During the American War of Independence, the inhabitants of New York City, formerly New Amsterdam), celebrated the tradition of Sinterklaas as symbol of the city’s non-English past. In the 1770s the New York Gazetteer noted that the feast day of “St. a Claus” was celebrated “by the descendants of the ancient Dutch families, with their usual festivities.”
Sinterklaas is assisted by Zwarte Piet (“Black Pete”), a helper dressed in Moorish attire with a ruff and a feathered cap. He is typically depicted carrying a bag which contains candy for the children. He would also carry a chimney sweep’s broom made of willow branches, used to spank children who had been naughty. Some of the older Sinterklaas songs make mention of naughty children being put in Zwarte Piet’s bag and being taken back to Spain.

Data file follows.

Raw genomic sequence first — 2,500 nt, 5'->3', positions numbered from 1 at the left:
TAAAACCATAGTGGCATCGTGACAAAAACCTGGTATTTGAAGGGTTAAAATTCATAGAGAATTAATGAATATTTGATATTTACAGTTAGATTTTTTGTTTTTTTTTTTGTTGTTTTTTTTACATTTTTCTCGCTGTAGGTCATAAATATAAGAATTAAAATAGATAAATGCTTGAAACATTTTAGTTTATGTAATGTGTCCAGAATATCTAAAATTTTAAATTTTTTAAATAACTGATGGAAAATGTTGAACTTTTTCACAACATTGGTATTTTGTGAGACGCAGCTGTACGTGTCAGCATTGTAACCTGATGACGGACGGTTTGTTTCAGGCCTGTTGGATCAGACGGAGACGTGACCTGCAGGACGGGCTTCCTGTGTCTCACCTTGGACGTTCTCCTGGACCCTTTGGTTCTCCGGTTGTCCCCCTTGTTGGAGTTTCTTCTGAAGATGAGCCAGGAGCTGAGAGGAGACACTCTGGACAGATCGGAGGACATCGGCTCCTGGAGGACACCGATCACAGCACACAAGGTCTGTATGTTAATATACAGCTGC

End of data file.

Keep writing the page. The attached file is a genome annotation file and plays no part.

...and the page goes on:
So put your Klomp (wooden shoes) by the door and perhaps you will get some candy or a few coins. Perhaps you will be put in a sack and hauled off to Spain. Unlike the modern Santa Claus, I have no idea if you’ve been naughty of nice…
Gooi wat in mijn schoentje,
Gooi wat in mijn laarsje,
Dank U Sinterklaasje
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